The Atlantic continues to awaken this week with a string of disturbances lined up from the Eastern Caribbean back to the far Eastern Atlantic a few hundred miles southeast of Cabo Verde.
Our first item of interest is a rather unimpressive wave in the Eastern Caribbean. Invest 95-L will head northeastward to eventually affect Puerto Rico with some heavy rainfall as well as portions of the Eastern Bahamas heading into later this week. The trek over excessive land as well as impressive wind shear is likely to be a notable hindrance of this somewhat anemic tropical disturbance becoming anything too significant before eventually reaching Atlantic waters off the East Coast. However, we are keeping an eye on this system, and so is the National Hurricane Center. Their latest tropical outlook from 8:00 PM this evening leaves the chance of cyclonic formation at a mere 10% probability through the next 5 days:
If Invest 95-L does in fact survive on its progression into the Northwest Atlantic closer to the East Coast, it’s certainly no guarantee that we see a track close enough to the Carolinas for any notable impacts. Most modeling keeps the system out to sea in a re-curving fashion before it’s eventual demise. However, there is still a slight chance we see this system track along or at least closer to the Carolina coast. Check out the latest GEFS ensemble animated forecast highlighting the potential low pressure locations this weekend:
However, the concern doesn’t end here. As previously mentioned, our string of disturbances stretches back to Cabo Verde with an item of somewhat more interest emerging from that region this evening and indications from computer modeling would suggest this wave may become somewhat stronger and more organized then its Caribbean predecessor this week. The first 5-day outlook from the National Hurricane Center to mention this particular wave already places the cyclonic formation probability at 20%. Take a look:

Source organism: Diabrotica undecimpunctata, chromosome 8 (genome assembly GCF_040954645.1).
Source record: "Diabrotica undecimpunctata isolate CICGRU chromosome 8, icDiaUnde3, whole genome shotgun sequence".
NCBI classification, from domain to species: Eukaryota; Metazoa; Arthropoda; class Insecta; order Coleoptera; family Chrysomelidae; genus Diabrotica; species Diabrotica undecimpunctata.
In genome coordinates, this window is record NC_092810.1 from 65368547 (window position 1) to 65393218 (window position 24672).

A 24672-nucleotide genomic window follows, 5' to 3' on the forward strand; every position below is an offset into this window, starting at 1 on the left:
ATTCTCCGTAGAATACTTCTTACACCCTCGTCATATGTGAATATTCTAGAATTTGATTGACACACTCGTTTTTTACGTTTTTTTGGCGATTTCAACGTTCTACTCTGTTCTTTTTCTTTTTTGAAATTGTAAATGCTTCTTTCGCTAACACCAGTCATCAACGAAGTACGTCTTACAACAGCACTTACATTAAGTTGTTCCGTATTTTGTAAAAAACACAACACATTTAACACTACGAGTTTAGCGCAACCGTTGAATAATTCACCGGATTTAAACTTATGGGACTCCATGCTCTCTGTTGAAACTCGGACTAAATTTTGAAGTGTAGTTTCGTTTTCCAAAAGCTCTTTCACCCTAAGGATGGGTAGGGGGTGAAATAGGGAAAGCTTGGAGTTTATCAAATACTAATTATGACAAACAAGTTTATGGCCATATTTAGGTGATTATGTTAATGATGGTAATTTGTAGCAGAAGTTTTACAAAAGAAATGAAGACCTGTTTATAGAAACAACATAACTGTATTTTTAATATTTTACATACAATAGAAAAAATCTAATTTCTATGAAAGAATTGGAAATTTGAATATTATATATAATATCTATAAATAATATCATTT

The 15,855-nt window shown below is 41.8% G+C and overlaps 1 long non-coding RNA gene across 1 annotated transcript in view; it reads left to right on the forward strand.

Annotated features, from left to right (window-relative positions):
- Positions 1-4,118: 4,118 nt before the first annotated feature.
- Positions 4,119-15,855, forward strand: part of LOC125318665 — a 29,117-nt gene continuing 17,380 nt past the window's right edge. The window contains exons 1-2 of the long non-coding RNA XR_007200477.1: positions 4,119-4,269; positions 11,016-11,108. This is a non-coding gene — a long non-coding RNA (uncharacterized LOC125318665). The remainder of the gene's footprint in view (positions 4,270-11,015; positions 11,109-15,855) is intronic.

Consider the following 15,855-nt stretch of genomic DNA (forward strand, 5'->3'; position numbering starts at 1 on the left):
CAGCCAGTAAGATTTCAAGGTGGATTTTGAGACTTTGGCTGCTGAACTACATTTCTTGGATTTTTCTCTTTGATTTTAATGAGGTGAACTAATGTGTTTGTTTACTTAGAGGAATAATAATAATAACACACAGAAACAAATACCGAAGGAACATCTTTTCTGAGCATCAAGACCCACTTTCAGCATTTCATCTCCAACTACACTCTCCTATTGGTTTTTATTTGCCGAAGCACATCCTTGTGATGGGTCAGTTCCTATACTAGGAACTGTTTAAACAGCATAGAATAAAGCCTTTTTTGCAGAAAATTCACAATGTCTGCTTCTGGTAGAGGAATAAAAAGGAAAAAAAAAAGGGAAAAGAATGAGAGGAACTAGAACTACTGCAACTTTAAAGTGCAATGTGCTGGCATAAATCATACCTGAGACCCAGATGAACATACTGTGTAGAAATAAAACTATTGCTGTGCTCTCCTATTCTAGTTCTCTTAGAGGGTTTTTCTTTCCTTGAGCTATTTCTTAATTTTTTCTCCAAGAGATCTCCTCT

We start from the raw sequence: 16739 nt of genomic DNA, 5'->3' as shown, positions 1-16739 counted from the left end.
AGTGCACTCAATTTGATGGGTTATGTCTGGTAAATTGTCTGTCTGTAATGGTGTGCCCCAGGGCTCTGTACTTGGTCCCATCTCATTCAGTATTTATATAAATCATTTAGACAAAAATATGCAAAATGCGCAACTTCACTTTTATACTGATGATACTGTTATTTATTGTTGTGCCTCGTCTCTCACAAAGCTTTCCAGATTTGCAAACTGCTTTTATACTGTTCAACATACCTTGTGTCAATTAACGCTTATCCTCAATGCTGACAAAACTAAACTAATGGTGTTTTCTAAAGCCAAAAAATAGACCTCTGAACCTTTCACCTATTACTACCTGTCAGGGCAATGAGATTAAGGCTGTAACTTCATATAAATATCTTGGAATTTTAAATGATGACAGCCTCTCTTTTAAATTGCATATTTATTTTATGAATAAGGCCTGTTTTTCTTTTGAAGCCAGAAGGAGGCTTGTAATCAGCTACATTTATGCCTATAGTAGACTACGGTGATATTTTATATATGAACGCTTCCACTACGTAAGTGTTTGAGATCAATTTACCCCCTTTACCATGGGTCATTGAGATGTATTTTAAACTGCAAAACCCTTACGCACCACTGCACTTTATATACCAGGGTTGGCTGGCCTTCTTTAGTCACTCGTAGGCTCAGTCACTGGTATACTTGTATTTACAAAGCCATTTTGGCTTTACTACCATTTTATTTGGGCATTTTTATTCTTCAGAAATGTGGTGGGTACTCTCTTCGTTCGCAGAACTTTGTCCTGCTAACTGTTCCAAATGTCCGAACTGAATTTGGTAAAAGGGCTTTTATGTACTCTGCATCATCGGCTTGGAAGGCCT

In fact, if we take a look at the latest run of the European deterministic forecast model today, we find a more stout looking cyclone developing within the next few days and making a run into the Northwest Atlantic by days 9 and 10. Now this is not a forecast, but just what current model data projects for the progression of this next potential cyclone:
Of course, the specific long-term intensification and progression of this wave, and if or when it may hold an impact for anyone on the East Coast is unable to be determined this early on, as any model guidance this far out is good for no more than mere speculation on that idea.
We are drawing near to the most active timeframe of the Atlantic tropical season which climatologically has been known to occur from August through October with the end of the season in late November. Make sure to stay tuned to Carolina Weather Authority for the latest short and long range tropical outlooks and our social media pages on Facebook and Twitter where we also provide significant alerts during tropical systems that impact the Carolinas.
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